This is a fun one to watch. Always interesting watching his casting and movements.
Yes very interesting both in how violent his cast is and how short his drift is. He also spend little time in a pool.
In general I am slower and tend to sample more of the column with longer drifts.
I dont doubt his method, it is more I would like to understand if this is just his style or if it is something related to the fish he is hunting and how they are feeding.
In those high sun open conditions, i would target deeper sections of the runs or water that has cover like rock overhangs/caves. With drifts so short the his fly probably is within an inch of the surface.
It would be awesome to fish with him a week to understand the context of his actions.
I fish similar to your style. I wonder if starting fly fishing first caused us to explore the water in a slower and more meticulous manner than tenkara fishing. I once saw a fisherman fish very similar to Oni with a fly rod and didn’t understand why he rushed through the fishing spots. (That was back in 1980 or 1981) After reading and viewing tenkara masters fish. I now wonder if this is a better technique than the one I presently use. Very interesting technique and philosophy on fishing for trout.
For me a lot of it depends on where I am fishing and how well I know the water. I have some creeks that I can fish in a pretty quick style, making one or two casts to likely looking spots and moving on. These creeks are typically small and full of eager little trout. Some of the bigger water I fish I will take more time in each run. A lot of that is due to the difficulty of wading in these rivers. Some require a fair amount of work to get to specific spots and I feel like once there I need to get my “moneys worth.” If I know a certain run has fish throughout I will typically make one thorough pass through with unweighted flies then based off that may pass through once more with a nymph.
One thing I enjoy about watching Oni fish is all the arial mending he does. I notice it a lot more now after watching Rob Worthings recent youtube video on arial mends. He is basically using the technique on every cast it seems.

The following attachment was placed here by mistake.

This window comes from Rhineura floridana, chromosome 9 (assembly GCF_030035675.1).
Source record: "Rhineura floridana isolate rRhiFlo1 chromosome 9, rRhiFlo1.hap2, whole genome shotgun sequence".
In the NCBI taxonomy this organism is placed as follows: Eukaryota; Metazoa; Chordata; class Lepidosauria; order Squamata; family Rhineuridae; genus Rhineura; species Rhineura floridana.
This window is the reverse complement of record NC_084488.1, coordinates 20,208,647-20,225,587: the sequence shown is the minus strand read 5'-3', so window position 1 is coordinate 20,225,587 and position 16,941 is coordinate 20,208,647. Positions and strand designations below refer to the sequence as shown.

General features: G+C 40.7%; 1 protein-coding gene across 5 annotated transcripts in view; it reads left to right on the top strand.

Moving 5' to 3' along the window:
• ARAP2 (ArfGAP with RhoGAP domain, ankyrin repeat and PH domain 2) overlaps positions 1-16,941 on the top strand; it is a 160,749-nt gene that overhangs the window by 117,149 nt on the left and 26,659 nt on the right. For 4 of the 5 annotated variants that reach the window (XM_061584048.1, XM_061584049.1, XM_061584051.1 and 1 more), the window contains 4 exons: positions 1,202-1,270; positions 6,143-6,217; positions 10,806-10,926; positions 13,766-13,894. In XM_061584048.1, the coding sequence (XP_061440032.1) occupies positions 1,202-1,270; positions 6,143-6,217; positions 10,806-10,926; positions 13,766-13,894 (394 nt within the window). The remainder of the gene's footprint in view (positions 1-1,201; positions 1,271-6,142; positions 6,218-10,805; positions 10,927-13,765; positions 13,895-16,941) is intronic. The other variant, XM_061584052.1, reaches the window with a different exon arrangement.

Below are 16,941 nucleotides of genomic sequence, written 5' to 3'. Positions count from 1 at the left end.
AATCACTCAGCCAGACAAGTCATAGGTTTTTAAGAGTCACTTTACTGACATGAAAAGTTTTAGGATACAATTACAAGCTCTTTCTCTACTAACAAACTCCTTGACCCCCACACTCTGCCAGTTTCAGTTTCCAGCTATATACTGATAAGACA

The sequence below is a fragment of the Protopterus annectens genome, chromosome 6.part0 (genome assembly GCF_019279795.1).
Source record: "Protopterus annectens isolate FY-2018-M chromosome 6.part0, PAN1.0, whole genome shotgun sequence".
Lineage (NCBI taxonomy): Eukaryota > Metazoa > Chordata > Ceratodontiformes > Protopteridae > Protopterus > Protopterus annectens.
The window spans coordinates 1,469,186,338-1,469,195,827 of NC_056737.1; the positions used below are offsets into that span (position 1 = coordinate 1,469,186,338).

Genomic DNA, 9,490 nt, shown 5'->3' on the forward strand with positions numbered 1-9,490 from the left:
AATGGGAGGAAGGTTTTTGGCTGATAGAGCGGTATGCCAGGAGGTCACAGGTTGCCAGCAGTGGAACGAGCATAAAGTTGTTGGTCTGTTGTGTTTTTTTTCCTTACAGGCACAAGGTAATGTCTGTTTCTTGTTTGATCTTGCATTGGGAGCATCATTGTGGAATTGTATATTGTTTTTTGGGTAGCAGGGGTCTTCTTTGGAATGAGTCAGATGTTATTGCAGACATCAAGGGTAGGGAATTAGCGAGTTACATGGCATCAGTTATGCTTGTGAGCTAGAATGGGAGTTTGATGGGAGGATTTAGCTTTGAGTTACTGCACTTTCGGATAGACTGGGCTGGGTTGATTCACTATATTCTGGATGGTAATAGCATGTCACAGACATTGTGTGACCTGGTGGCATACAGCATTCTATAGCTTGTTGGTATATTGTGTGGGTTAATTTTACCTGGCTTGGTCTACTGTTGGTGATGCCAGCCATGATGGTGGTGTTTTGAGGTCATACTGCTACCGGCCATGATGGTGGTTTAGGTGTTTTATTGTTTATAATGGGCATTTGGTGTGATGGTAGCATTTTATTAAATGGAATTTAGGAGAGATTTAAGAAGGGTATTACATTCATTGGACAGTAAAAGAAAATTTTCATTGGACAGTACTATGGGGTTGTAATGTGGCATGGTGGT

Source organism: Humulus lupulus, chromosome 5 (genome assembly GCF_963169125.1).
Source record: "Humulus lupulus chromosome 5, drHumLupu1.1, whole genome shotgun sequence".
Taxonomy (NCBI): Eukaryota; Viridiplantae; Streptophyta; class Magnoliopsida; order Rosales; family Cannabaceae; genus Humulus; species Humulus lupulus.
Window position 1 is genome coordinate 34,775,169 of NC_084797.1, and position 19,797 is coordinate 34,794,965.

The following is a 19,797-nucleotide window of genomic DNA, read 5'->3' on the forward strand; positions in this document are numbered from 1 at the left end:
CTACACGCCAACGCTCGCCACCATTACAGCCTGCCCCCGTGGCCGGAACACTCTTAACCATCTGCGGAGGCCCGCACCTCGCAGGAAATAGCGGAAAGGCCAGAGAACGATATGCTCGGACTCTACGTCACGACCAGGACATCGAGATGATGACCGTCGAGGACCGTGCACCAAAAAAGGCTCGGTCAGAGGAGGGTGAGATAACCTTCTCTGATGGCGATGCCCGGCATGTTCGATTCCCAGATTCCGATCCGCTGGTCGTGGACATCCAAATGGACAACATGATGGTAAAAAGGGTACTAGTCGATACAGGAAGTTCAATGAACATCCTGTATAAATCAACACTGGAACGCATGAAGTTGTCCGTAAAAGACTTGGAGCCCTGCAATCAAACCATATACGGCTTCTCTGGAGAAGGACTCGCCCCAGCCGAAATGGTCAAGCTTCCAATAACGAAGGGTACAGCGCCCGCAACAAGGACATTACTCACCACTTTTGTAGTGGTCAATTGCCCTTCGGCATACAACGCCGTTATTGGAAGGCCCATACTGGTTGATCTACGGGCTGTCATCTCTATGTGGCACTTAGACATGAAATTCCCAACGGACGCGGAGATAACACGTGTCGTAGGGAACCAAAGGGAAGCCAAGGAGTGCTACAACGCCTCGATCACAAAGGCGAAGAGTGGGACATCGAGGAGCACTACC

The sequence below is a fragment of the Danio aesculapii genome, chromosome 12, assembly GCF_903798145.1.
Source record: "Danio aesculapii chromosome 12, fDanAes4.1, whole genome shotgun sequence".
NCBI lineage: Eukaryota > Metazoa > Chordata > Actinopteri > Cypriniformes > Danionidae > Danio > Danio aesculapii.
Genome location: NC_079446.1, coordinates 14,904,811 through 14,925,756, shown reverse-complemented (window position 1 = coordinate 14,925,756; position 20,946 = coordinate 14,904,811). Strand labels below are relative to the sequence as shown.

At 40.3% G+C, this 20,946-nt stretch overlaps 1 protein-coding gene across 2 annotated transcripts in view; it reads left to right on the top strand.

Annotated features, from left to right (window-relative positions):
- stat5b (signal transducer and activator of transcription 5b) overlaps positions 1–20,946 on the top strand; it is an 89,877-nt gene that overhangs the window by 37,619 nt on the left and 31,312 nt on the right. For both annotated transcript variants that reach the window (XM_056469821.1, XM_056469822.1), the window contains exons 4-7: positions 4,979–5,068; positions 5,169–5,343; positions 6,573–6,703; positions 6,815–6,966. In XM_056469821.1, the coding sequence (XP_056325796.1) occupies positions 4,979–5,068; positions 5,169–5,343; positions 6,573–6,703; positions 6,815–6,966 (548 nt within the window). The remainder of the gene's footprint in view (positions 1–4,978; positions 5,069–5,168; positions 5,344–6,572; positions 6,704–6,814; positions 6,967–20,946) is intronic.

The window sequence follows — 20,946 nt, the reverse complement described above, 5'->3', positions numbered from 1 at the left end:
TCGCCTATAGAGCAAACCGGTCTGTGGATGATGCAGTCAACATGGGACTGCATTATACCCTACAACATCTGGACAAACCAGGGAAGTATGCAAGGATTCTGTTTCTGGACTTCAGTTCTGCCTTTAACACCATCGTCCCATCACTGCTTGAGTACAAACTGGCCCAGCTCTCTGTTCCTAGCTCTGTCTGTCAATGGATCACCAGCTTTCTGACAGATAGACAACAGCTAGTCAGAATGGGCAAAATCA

As far as Mikes comment on whether or not its a better technique? Maybe not better, just different. I have just recently started playing with the arial mend stuff for no other reason than its interesting and just another tool in the tool box. I feel like my ability to catch fish on any given day is good enough to keep a smile on my face and all the other tinkering I do is just out of curiosity and keeping things fresh.
I know there is some merit to speed fishing. Target all the prime water and try to find the cooperative/easy fish.
That said you may only find the fish receptive of that approach. Perhaps it is a competition angler technique and statistically valid. There have been so many times I have found fish in unusual holds. Or it takes several presentations to dial in what they want, and what they want may differ from pool to pool.
His second fish it seems he catches by accident. He was fishing the pool and pulsing the fly around 8:30. The fish he caught, he casted then decided to move forward. I suspect that his moment where the presentation changed may have triggered the strike.
That certainly is some beautiful water and it is so cool to watch a master move through it. It has me reflecting on my sloppy casting and how refining it may improve my efficiency. It would be interesting to know the length of the rod and line and to see where his fly was landing. I should probably take a peek at this video on the big screen.
More impressed with his wading skills, I’d have fallen in a dozen times without a staff. He’s pretty spritely for an older fellow.
This topic was automatically closed 30 days after the last reply. New replies are no longer allowed.